They could hardly believe their ears.

When Mercury Finance and Jayhawk Acceptance revealed themselves to be in deep trouble, the many stock analysts who had cheered on the subprime auto lenders were suddenly reduced to bewildered children.

"It's like when they told you Santa Claus wasn't real," said one chagrined analyst.

And so it was that a bubble burst on Wall Street. As the troubles at Mercury and Jayhawk quickly depressed the entire subprime auto sector, scores of analysts, investors, and others suddenly felt like big-time losers.

But the debacle, like so many others, also produced a solid array of winners, ranging from short-sellers to class-action lawyers. On page 22, American Banker offers a detailed accounting of the winners and losers, in graphic form.

Ultimately, the bursting of the bubble is about more than Mercury and Jayhawk. And it is about more than the future of subprime lending.

What the episode really speaks to is the zeitgeist of today's stock market.

"People's perception of risk now is colored by a stock market that never looks back," said James Grant, editor of Grant's Interest Rate Observer.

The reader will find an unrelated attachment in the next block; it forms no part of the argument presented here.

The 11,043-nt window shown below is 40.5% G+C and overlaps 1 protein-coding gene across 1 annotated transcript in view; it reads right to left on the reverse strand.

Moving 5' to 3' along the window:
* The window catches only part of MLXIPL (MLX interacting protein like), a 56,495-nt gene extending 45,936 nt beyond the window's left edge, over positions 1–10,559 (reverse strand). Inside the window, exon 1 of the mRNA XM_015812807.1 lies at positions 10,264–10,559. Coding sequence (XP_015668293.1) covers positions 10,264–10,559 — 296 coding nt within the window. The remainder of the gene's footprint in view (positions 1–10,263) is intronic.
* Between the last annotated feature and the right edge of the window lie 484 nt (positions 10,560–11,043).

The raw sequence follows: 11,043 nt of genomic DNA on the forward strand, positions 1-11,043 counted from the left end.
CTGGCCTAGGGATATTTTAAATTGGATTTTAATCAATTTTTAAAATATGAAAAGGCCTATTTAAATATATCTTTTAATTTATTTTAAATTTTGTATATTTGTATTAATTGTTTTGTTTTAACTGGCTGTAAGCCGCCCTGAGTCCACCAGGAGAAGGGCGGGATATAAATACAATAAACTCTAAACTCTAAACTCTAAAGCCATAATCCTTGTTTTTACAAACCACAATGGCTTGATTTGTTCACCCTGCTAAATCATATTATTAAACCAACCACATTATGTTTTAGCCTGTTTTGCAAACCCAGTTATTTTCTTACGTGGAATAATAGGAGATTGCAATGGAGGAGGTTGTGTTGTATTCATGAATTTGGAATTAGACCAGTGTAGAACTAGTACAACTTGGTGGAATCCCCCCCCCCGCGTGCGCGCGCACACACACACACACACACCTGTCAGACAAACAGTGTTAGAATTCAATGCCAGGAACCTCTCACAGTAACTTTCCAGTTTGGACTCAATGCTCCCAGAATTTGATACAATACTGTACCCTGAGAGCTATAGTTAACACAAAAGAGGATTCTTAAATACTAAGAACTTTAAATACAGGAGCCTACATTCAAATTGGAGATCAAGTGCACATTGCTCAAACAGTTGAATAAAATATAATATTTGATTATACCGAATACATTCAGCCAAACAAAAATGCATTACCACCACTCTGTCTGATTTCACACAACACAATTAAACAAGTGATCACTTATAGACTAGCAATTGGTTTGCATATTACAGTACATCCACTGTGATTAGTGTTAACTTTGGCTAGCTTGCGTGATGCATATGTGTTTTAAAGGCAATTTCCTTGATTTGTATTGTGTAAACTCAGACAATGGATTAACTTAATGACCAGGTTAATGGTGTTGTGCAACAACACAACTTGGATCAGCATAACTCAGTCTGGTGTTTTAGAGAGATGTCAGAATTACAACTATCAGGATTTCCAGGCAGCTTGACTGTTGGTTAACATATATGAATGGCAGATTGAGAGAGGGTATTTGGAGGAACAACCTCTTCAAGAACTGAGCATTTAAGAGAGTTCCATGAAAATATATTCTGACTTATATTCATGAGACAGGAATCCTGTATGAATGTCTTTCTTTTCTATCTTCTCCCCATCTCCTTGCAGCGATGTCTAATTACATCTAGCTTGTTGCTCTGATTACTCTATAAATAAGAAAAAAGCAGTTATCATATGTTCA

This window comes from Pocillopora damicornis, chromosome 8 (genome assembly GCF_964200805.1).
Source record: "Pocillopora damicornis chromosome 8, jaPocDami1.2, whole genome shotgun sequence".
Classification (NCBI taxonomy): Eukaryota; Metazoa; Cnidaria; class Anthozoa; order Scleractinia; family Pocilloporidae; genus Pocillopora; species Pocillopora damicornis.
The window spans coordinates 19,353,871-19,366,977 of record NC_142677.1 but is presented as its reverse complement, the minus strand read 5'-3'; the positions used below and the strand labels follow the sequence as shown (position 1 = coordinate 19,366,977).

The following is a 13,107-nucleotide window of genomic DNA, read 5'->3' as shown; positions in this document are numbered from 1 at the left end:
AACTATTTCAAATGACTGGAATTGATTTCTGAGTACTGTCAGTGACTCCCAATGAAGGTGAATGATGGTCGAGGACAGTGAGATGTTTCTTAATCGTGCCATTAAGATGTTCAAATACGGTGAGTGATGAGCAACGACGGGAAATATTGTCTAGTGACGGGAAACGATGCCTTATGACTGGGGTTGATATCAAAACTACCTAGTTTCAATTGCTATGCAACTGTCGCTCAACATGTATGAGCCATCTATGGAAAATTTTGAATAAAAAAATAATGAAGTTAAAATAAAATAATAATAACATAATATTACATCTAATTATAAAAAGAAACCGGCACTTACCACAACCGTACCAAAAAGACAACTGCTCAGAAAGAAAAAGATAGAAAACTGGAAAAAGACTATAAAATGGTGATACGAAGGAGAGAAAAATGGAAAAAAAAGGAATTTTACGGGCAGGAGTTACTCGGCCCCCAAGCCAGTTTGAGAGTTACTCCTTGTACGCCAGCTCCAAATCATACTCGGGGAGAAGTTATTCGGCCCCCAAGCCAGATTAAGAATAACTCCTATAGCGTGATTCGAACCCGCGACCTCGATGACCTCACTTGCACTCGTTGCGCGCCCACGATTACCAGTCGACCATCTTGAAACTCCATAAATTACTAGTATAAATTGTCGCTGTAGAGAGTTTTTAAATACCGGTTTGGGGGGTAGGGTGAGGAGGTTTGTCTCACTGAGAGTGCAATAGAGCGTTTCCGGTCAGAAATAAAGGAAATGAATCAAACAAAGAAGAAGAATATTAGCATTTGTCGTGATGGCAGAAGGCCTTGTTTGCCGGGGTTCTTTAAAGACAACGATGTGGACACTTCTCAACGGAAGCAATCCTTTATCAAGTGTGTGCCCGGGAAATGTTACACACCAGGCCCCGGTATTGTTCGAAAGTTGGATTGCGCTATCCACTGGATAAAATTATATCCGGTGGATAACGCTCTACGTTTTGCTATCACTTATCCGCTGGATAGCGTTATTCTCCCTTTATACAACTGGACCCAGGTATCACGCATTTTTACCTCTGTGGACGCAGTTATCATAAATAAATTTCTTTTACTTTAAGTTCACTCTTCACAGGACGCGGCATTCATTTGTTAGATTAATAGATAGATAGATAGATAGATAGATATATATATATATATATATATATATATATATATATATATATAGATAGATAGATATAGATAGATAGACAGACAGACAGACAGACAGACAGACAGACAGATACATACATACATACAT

As he and others see it, subprime lending enthusiasts had neglected one of the most basic tenets of investing: If something looks too good to be true, it is.

For months, Mercury and Jayhawk were touted as the cream of a brand new crop of superstocks. The high-yielding dynamos were capable of leaping several points in a single day, doubling profits in a quarter, and tripling lending volume in a year.

Or so it seemed.

In late January, Lake Forest, Ill.-based Mercury shocked the market by reporting that its earnings had been inflated for four years by unauthorized accounting entries-and that its controller had vanished. Soon after, Dallas-based Jayhawk declared bankruptcy, for reasons of its own.

Strikingly, some very bright Wall Streeters had been heaping praise on the auto lenders till near the end. Evidently, they had forgotten to look under the hood.

"I'm not going to apologize for the fraud" at Mercury, said John Hefferen, a Natwest Securities analyst who had been bullish on the company. "But analysts and investors all should have been more sensitive to the difficulties that Mercury was having."

For now, there's not much to do but sift through the debris, examine the plights of the losers and marvel at the good fortune of the winners.

That review, in turn, may lead to greater restraint in both investing and lending.

"Lenders will soon demand a higher rate to bear the risk of default," said Mr. Grant. "No longer will ordinary investment grade companies be able to borrow as if they could write a check on the Treasury."

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